Ginger ale: one of my life's longest abiding pleasures. Many a time has a glass of ginger ale accompanied me on a winter night, a Christmas celebration, or sat beside me on the bedside table when I was ill or tired. Ever since I was very little, I can remember my dad buying me a bottle of Schwepps ginger ale whenever I asked for one as one of his little indulgences for me, and he still does even though I'm all grown up.
In my teens, Tesco made a Tesco Finest Jamaican Ginger Root Ale, that was the most beautiful version of the drink I've ever tasted: it was really full of flavour, not too sweet, and was so spicy that the edges of my lips with burn and tingle a bit. I only was it one Christmas when I was around 14, and never since; the closest I've come to tasting it again was when my friend from Roscommon bought a four-pack of Australian Bundaburg ginger ales in brown bottles.
I find it hard nowadays to find a ginger ale that's not sticky sweet, but has freshness and depth of flavour. The Schwepps stuff is nice and chuggable, but it's not the most fulfilling of ginger ale experiences one could have.
So, about three years ago I tried making ginger ale by brewing and it was horrible. I remember for the laugh my boyfriend at the time shaking it up until it was rock solid from the pressure of the bubbles and lamping it against a wall: the explosion was quite spectacular!
It was only when I saw a video of 'How to Make Ginger Ale' online that I considered making it as a cordial to be diluted with sparkling water... which is a genius idea. I thank the man on Youtube who inspired me to take his recipe and fiddle with it to my taste.
Makes 1 pint (560 millilitres) of cordial, which can ideally make about 5 pints (2.8 litres) of finished ginger ale
- 8 ounces (225 grammes) ginger root, peeled and sliced into thin pieces
- 10 ounces (300 grammes) sugar or 7½ ounces (210 grammes) clear honey
- 1 medium lemon, washed
- Pinch of salt
- 1 3/4 pints water
- Optional: 1 teaspoon chilli flakes
- Optional: 1 cinnamon stick
- Using a paring knife, carefully peel the rind off the lemon in strips, making sure to peel off only the yellow part and not the white part.
- Place the peeled rind, along with the ginger root, sugar (or honey) and salt into a large saucepan. If you want even more spice and aromatic goodness, add the chilli flakes and cinnamon stick; I like my ginger ale so spicy it tingles my lips.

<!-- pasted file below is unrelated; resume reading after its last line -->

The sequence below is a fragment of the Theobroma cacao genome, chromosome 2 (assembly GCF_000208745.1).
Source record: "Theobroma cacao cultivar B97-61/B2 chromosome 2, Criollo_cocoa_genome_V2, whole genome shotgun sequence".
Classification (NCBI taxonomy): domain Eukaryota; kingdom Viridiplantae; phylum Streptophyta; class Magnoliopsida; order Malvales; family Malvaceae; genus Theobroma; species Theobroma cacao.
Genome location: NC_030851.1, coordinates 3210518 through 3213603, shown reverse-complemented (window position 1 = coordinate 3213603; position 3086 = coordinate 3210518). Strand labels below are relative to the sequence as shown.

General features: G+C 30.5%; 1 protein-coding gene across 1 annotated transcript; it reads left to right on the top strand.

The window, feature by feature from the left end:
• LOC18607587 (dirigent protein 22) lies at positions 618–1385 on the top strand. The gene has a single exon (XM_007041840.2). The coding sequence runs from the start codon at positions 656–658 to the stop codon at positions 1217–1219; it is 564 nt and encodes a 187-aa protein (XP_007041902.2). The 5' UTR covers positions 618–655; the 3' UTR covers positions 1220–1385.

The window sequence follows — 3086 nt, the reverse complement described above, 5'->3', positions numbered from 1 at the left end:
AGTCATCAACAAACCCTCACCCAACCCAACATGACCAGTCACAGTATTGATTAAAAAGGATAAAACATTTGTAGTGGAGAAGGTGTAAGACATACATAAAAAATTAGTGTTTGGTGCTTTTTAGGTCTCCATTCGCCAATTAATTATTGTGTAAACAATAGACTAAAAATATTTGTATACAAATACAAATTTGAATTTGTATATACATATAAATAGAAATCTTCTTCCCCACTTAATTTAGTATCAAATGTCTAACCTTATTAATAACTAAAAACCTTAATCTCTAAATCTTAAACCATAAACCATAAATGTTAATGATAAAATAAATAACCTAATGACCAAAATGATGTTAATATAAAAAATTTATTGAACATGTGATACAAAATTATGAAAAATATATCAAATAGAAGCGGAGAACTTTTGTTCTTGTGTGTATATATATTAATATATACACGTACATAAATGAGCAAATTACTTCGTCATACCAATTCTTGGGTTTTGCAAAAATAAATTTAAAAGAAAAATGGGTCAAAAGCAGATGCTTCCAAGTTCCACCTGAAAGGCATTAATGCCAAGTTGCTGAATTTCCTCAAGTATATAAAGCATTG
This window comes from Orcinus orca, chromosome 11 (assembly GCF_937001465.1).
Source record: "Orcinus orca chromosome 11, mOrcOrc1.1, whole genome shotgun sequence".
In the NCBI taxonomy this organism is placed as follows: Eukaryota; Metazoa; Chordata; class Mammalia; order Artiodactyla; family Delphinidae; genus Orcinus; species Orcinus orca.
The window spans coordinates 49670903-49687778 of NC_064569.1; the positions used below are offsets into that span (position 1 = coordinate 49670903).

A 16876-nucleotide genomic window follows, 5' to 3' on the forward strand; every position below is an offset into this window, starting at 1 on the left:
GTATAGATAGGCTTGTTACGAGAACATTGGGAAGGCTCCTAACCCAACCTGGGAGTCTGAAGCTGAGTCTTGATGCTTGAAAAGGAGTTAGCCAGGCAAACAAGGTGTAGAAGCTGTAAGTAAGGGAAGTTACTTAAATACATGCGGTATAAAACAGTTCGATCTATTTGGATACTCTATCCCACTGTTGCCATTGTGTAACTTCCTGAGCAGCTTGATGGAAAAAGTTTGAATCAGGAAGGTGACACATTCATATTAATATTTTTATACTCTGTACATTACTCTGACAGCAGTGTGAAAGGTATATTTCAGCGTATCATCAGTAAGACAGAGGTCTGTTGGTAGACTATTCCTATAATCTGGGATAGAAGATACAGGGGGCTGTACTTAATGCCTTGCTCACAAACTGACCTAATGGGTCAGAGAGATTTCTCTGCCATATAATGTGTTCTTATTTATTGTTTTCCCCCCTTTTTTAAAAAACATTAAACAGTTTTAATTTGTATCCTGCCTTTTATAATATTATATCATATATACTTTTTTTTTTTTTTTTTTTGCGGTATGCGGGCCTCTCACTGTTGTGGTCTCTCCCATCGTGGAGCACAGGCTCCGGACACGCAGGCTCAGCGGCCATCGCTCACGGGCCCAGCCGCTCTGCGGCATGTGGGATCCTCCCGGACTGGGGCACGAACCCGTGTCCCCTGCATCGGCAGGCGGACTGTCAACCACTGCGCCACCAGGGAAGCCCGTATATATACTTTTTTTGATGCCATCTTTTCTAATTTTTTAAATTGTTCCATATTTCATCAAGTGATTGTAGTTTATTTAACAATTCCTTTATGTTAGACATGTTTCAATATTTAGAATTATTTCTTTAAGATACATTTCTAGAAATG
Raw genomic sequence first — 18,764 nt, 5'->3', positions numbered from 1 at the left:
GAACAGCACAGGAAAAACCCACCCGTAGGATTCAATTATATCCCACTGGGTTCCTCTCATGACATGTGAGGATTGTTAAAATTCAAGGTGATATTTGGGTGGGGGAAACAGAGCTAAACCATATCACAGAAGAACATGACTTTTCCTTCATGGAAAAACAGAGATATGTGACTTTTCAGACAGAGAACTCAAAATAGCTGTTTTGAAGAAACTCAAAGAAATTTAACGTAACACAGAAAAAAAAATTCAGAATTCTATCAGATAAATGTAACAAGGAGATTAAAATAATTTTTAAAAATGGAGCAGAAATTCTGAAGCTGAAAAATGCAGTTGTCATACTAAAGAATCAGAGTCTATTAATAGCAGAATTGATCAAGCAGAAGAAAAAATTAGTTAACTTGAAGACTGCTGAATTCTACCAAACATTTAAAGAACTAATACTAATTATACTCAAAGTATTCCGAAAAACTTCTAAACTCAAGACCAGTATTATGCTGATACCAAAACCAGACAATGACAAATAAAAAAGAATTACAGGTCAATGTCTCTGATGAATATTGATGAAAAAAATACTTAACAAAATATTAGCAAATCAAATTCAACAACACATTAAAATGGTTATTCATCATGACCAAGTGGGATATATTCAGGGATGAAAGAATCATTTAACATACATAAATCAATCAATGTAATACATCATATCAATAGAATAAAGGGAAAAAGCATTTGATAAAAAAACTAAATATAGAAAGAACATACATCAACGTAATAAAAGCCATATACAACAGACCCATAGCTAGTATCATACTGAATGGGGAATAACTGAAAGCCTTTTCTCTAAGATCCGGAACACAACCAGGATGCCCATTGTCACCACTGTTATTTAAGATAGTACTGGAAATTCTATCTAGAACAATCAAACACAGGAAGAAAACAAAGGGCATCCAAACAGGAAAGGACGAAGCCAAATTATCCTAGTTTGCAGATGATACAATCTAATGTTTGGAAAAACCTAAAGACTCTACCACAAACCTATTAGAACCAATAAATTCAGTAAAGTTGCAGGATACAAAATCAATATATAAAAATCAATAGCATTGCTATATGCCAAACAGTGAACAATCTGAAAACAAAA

- Pour in the water, stir it all up until it's evenly combined, then heat over medium-high heat until the sugar has dissolved and it comes to boil.
- Once boiling, reduce the heat to simmer and cover with a lid. Simmer for an hour to allow the spices to release their goodness into the syrup.
- Uncover and boil rapidly for 10 to 15 minutes to reduce and thicken. You should end up with about a pint (560 millilitres) of cordial.
- Strain the mixture into a jug through a large sieve. To catch every single bit of chilli flake, sediment and whatever, you can line the sieve with a clean handkerchief.
- You can keep the ginger pieces and lemon peel if you like to crystallise later, or you can compost them. If the cinnamon stick has any bit of aroma left, you can wash it, dry it, and reuse it.
- Allow the cordial to cool to room temperature. Once cool, squeeze the lemon juice into the jug through a sieve to catch all the seeds and bits. Give it a mix, then chill until cold.
- Serve diluted with fizzy water (and ice cubes, if you like). The best ratio is 1 part cordial to 4 parts water. You could also serve diluted with hot water for a warming treat when you're feeling under the weather.
This ginger ale is very fiery and fresh! If you don't want it as spicy, you can adjust the simmering while covered time.